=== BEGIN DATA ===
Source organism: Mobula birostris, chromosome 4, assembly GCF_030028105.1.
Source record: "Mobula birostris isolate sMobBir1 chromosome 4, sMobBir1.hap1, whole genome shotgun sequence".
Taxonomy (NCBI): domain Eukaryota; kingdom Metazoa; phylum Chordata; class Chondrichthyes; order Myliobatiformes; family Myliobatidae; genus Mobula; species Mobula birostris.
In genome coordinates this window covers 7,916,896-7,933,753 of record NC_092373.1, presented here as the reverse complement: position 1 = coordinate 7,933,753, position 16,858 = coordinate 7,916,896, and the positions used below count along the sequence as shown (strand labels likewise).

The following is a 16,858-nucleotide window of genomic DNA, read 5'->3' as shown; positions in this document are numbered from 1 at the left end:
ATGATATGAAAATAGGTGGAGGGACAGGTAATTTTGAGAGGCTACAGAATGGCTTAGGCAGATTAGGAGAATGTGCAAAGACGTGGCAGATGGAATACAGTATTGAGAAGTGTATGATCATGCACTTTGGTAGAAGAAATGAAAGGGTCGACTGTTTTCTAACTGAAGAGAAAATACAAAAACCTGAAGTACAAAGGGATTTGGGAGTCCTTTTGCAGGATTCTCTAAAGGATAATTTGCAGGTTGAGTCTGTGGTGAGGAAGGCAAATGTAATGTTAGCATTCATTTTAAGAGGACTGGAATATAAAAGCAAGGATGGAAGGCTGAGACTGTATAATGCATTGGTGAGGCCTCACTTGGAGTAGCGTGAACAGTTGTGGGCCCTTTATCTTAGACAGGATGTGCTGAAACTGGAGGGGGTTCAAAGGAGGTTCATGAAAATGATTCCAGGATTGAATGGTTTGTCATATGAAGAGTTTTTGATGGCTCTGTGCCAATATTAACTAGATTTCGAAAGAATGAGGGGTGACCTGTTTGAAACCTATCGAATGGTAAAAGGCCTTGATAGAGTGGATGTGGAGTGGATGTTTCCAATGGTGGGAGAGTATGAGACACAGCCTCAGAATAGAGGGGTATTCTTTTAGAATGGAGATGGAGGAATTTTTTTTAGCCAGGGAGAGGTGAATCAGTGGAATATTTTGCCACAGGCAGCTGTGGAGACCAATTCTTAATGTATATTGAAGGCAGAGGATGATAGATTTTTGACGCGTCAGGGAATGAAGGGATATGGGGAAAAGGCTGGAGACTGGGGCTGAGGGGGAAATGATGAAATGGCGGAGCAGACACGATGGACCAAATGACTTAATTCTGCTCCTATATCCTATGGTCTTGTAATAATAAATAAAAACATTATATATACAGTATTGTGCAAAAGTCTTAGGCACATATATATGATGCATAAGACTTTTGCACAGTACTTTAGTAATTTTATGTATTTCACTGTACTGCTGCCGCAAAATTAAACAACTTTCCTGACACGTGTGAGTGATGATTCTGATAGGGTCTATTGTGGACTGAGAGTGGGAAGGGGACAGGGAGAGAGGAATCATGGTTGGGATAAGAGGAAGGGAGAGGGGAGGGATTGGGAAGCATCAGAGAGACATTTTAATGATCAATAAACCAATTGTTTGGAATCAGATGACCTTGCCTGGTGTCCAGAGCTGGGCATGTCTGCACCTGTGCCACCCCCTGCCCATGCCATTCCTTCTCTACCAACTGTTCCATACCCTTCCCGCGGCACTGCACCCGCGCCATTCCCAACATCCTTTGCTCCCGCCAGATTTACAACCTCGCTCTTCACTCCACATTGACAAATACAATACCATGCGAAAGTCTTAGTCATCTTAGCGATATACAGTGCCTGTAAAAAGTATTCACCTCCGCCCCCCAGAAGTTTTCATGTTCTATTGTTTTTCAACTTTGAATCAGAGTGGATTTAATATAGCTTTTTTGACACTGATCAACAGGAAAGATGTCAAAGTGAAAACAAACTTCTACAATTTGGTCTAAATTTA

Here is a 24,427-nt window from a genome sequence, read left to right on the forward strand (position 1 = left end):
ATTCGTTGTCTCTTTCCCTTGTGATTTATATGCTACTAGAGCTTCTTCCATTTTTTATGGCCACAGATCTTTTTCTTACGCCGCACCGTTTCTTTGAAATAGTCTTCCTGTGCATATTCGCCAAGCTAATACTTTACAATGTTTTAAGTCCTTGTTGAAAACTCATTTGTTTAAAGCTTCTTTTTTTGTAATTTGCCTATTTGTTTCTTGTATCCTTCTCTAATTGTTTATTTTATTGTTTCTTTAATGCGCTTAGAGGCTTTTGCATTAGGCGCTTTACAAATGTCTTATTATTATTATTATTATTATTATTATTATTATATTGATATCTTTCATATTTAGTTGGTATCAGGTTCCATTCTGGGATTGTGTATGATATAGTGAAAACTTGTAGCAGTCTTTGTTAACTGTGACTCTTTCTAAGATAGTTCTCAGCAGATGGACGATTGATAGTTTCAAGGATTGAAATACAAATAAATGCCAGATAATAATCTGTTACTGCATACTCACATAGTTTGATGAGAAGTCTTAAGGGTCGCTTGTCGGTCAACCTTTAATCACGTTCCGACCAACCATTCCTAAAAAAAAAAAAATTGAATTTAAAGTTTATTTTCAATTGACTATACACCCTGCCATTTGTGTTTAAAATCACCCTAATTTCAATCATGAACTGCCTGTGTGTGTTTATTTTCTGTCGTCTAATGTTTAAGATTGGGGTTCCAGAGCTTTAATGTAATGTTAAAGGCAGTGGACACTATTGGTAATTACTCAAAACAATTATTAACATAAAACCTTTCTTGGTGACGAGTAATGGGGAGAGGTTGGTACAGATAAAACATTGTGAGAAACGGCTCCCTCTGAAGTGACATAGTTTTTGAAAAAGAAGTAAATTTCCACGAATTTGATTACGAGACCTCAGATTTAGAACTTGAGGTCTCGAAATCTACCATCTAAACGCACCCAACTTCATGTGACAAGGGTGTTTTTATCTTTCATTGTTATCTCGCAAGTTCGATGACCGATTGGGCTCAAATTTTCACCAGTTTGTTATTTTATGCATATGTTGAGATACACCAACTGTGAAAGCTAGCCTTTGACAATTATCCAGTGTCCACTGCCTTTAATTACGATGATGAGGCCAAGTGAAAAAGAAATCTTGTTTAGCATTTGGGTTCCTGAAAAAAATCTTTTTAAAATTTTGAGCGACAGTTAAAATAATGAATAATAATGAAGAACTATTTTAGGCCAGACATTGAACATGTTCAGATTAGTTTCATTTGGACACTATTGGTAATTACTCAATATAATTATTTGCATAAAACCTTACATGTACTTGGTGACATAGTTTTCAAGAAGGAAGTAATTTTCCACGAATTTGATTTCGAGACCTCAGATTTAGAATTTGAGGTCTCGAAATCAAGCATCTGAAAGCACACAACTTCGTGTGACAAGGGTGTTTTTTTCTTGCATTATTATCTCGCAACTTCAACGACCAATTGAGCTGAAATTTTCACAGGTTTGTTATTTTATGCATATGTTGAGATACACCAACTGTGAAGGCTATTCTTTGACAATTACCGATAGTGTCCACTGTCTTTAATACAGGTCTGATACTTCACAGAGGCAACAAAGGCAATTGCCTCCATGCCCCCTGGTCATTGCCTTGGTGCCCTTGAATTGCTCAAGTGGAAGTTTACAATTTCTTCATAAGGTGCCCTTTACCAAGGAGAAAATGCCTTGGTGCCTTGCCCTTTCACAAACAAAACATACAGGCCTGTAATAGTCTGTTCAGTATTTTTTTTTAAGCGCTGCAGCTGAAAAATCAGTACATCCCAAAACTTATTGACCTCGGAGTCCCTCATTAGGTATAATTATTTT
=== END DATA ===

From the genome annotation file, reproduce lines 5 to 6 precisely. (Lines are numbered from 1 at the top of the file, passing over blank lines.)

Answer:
The following is a 16,858-nucleotide window of genomic DNA, read 5'->3' as shown; positions in this document are numbered from 1 at the left end:
ATGATATGAAAATAGGTGGAGGGACAGGTAATTTTGAGAGGCTACAGAATGGCTTAGGCAGATTAGGAGAATGTGCAAAGACGTGGCAGATGGAATACAGTATTGAGAAGTGTATGATCATGCACTTTGGTAGAAGAAATGAAAGGGTCGACTGTTTTCTAACTGAAGAGAAAATACAAAAACCTGAAGTACAAAGGGATTTGGGAGTCCTTTTGCAGGATTCTCTAAAGGATAATTTGCAGGTTGAGTCTGTGGTGAGGAAGGCAAATGTAATGTTAGCATTCATTTTAAGAGGACTGGAATATAAAAGCAAGGATGGAAGGCTGAGACTGTATAATGCATTGGTGAGGCCTCACTTGGAGTAGCGTGAACAGTTGTGGGCCCTTTATCTTAGACAGGATGTGCTGAAACTGGAGGGGGTTCAAAGGAGGTTCATGAAAATGATTCCAGGATTGAATGGTTTGTCATATGAAGAGTTTTTGATGGCTCTGTGCCAATATTAACTAGATTTCGAAAGAATGAGGGGTGACCTGTTTGAAACCTATCGAATGGTAAAAGGCCTTGATAGAGTGGATGTGGAGTGGATGTTTCCAATGGTGGGAGAGTATGAGACACAGCCTCAGAATAGAGGGGTATTCTTTTAGAATGGAGATGGAGGAATTTTTTTTAGCCAGGGAGAGGTGAATCAGTGGAATATTTTGCCACAGGCAGCTGTGGAGACCAATTCTTAATGTATATTGAAGGCAGAGGATGATAGATTTTTGACGCGTCAGGGAATGAAGGGATATGGGGAAAAGGCTGGAGACTGGGGCTGAGGGGGAAATGATGAAATGGCGGAGCAGACACGATGGACCAAATGACTTAATTCTGCTCCTATATCCTATGGTCTTGTAATAATAAATAAAAACATTATATATACAGTATTGTGCAAAAGTCTTAGGCACATATATATGATGCATAAGACTTTTGCACAGTACTTTAGTAATTTTATGTATTTCACTGTACTGCTGCCGCAAAATTAAACAACTTTCCTGACACGTGTGAGTGATGATTCTGATAGGGTCTATTGTGGACTGAGAGTGGGAAGGGGACAGGGAGAGAGGAATCATGGTTGGGATAAGAGGAAGGGAGAGGGGAGGGATTGGGAAGCATCAGAGAGACATTTTAATGATCAATAAACCAATTGTTTGGAATCAGATGACCTTGCCTGGTGTCCAGAGCTGGGCATGTCTGCACCTGTGCCACCCCCTGCCCATGCCATTCCTTCTCTACCAACTGTTCCATACCCTTCCCGCGGCACTGCACCCGCGCCATTCCCAACATCCTTTGCTCCCGCCAGATTTACAACCTCGCTCTTCACTCCACATTGACAAATACAATACCATGCGAAAGTCTTAGTCATCTTAGCGATATACAGTGCCTGTAAAAAGTATTCACCTCCGCCCCCCAGAAGTTTTCATGTTCTATTGTTTTTCAACTTTGAATCAGAGTGGATTTAATATAGCTTTTTTGACACTGATCAACAGGAAAGATGTCAAAGTGAAAACAAACTTCTACAATTTGGTCTAAATTTA